by Aishwarya Vardhana, 09/16/22

Just this week, in a win for the anti-capitalist cultural movement, Patagonia’s founder redistributed his wealth and CondeUnited, following in the foot steps of The New Yorker Union, won their card count and is officially recognized as a union [1] [2] [3]. Today, among American youth and young adults, there is immense cultural support for alternatives to capitalism as an economic system but also as a cultural value. The rise in popularity of democratic socialism, Bernie Sanders, AOC, and others is demonstrative of this.

Design thinking

What is the role of the design thinker amid an anti-capitalist cultural movement? My suggestion, stop designing products and start thinking about systems. A product is discrete and individual. It is ignorant of how it exists in relationship to the world outside of it. A (well-designed) system is expansive, integrated, and self-reflexive. Expansive meaning it has the capacity to adapt to changing user needs, integrated meaning it understands where it fits within an ecosystem, self-reflexive means it understands why it exists and is constantly evolving. Our Western world is filled to the brim with products, but our systems, or rather how these products are connected to one another, to us, and to the environment, are broken. Instead of building more versions of the same concept, let us start connecting and fixing what exists.

A (well-designed) system is expansive, integrated, and self-reflexive.

Some context

My worldview, or rather, my ideological stance is one of anti-capitalism. This means I am a student of a long tradition of alternatives to capitalism. It means I believe society, at a macro and micro level, should not be structured around capital, profits, and endless hyper growth, and should be structured around higher values.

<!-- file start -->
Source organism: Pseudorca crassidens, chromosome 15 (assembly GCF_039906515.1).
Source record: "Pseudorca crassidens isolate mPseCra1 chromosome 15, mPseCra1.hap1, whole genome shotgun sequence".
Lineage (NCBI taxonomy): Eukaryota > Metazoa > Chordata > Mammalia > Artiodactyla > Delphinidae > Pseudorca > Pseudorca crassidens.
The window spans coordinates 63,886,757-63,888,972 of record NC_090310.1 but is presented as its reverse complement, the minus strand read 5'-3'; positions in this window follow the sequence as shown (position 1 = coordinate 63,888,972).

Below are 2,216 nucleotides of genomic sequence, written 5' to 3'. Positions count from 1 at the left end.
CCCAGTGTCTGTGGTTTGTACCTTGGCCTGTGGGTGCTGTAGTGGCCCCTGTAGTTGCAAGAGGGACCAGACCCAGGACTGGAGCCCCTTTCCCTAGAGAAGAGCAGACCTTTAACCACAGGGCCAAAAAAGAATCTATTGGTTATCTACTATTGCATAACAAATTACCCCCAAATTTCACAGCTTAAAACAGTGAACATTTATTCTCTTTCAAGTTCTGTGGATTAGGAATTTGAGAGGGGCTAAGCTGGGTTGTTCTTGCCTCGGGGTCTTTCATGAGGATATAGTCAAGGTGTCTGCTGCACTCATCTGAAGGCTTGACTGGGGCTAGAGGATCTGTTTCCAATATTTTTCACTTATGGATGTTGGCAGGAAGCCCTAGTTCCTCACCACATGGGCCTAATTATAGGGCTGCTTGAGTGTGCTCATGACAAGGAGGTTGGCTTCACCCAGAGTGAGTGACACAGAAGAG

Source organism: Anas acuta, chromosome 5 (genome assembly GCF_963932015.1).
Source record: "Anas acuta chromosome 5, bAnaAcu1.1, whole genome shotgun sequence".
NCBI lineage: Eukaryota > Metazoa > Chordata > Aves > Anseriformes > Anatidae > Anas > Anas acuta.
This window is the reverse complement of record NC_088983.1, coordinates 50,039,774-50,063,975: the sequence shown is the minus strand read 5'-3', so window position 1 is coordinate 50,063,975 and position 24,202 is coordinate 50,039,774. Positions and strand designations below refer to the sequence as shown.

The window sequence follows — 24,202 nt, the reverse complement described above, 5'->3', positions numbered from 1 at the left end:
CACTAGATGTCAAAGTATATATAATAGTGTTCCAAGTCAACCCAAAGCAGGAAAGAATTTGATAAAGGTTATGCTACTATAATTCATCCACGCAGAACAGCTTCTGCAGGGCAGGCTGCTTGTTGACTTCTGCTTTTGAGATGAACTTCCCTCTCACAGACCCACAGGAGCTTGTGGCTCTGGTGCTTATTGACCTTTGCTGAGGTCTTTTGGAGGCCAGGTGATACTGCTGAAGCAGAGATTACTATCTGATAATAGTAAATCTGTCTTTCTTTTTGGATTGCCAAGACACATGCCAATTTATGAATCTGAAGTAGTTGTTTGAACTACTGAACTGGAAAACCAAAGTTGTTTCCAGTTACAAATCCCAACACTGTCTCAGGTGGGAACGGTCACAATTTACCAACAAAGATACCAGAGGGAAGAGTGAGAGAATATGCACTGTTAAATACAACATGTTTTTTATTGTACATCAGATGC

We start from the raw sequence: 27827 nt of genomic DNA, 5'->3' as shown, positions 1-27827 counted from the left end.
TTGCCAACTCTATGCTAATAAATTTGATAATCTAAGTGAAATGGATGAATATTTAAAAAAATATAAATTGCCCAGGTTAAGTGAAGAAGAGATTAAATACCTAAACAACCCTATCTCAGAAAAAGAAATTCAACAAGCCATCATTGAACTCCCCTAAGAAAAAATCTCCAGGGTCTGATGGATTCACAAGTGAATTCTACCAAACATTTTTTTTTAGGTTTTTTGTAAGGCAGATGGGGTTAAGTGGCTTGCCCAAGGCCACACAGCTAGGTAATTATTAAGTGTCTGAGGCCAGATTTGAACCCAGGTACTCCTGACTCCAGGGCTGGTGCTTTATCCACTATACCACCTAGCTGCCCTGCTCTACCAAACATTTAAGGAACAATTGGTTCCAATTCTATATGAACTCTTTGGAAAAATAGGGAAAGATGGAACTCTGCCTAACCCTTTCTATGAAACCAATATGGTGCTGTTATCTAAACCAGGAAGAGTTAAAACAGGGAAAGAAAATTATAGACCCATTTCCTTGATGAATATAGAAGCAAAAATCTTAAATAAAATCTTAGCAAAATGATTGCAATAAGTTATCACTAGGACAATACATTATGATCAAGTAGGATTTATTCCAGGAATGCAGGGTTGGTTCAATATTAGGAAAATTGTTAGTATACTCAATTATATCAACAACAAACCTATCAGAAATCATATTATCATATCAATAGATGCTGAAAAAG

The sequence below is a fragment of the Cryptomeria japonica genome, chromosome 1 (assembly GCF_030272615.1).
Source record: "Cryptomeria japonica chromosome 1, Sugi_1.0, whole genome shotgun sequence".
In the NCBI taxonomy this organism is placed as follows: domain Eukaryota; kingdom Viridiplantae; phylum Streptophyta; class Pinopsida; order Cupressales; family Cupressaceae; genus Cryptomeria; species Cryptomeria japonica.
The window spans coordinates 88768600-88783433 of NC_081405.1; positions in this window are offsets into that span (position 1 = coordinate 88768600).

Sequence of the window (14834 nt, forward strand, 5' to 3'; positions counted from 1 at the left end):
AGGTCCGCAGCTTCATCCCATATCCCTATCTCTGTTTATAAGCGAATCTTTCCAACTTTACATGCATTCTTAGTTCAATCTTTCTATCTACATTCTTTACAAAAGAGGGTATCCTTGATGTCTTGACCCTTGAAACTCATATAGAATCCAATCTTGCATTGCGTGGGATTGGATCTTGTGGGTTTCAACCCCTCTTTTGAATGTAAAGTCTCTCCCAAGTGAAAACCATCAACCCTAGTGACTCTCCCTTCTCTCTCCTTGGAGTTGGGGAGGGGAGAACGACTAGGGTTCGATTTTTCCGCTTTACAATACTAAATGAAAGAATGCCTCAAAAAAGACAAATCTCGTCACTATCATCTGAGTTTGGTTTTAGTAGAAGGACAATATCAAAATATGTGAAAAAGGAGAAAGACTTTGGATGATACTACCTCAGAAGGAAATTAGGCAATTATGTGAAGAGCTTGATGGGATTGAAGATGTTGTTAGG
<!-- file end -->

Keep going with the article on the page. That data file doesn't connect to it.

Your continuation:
I went to a Catholic school from kindergarten through 12th grade, and I am a Hindu by birth and background. Having been raised in both religious traditions I turn to them when I seek to define “higher values“. There is a Catholic hymn where the songwriter tells us to “set our hearts on the higher things, on the things that come from your maker in Heaven. These three gifts are all that remain, faith, hope, and love. And the greatest is love.” In Hinduism, or Hindu dharma as we say, we embrace the spiritual values of discipline, peace, purpose, and truth. As Gandhi (an imperfect but unarguably towering Hindu figure) asked of his followers, we must commit to satyagraha, or the lifelong effort for truth. I am a student of Hinduism, Catholicism, and anti-capitalist ideologies such as Marxism, so I try to synthesize the themes and learnings from each tradition and weave them into my design practice. These higher values of faith, discipline, hope, love, peace, purpose, and truth define a framework for the society I want to live in.

So how do we get there? Society is but a collection of manmade systems. When food, educational, medicinal, logistical, governance, transportation, cultural, spiritual, and digital systems interlock, you have a modern society; and since a system will always reflect the values that underpin it, the systems that comprise of a society must reflect higher values.

A mini-guide

In order to stop building products and start building systems, you could try the following exercise. Pick a digital product. It could be a product you’re designing, building, investing in, or using, and try to identify:

  1. Who uses it?
  2. What physical or emotional need is it serving for the end user or is it serving for an organization?
  3. Based on how it is designed, what are its design values?
  4. What ecosystem does it exist within? (For example, if the product is Wikipedia, we exist within the information ecosystem.) Define this ecosystem. What is its history? How did it emerge or develop? What are its design values?